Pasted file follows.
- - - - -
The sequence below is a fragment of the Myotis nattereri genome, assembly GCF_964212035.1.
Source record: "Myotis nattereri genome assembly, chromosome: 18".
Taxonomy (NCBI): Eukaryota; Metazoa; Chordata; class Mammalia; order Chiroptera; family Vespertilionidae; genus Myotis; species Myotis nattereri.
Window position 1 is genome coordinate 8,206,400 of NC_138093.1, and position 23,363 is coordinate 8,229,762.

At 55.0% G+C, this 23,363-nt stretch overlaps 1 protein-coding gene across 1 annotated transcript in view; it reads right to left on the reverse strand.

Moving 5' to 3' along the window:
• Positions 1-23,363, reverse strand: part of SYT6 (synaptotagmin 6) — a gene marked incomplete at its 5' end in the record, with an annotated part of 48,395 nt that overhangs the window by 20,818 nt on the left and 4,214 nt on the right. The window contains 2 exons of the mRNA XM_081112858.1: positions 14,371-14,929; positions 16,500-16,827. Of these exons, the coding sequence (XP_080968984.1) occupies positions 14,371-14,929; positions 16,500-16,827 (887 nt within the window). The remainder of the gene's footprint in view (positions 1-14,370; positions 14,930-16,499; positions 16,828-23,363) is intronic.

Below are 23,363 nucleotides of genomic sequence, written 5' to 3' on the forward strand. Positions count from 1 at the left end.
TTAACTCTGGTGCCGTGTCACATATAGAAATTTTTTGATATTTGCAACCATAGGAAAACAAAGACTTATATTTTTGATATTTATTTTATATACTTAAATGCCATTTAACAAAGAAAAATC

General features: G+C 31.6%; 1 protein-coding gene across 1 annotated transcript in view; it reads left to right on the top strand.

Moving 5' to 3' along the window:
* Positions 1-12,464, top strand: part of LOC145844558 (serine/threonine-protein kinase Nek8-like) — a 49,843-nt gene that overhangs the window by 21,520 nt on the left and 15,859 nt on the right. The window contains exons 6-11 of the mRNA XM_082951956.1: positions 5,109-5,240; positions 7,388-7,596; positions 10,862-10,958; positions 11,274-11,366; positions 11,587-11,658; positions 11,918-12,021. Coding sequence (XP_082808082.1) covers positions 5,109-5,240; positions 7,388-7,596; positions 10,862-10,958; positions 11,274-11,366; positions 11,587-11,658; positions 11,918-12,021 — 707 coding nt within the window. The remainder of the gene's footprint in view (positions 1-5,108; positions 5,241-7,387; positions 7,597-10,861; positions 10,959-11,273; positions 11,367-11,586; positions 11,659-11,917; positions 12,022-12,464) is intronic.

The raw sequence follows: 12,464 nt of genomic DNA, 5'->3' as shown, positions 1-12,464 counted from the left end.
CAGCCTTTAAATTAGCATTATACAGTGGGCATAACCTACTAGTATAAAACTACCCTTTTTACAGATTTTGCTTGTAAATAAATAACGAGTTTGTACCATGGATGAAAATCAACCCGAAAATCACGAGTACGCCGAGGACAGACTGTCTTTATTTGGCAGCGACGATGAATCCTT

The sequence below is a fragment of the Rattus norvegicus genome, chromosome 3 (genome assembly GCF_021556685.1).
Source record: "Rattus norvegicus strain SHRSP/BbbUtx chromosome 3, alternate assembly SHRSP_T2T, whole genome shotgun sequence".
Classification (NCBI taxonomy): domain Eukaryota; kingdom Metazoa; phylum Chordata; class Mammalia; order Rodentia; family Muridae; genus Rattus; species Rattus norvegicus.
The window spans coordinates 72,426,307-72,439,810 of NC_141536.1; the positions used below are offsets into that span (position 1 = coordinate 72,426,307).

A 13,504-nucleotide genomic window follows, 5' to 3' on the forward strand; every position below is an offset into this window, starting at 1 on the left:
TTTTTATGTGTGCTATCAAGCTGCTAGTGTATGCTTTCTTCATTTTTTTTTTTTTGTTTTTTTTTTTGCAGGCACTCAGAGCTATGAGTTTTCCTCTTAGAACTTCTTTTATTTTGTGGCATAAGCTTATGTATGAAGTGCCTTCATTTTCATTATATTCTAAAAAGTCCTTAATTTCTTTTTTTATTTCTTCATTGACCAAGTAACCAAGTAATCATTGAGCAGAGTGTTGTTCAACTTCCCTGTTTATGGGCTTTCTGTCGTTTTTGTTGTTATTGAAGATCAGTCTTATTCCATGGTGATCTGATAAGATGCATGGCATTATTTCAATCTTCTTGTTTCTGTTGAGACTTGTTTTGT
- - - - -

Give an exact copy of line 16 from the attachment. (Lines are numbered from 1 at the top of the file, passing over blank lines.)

Source record: "Rattus norvegicus strain SHRSP/BbbUtx chromosome 3, alternate assembly SHRSP_T2T, whole genome shotgun sequence".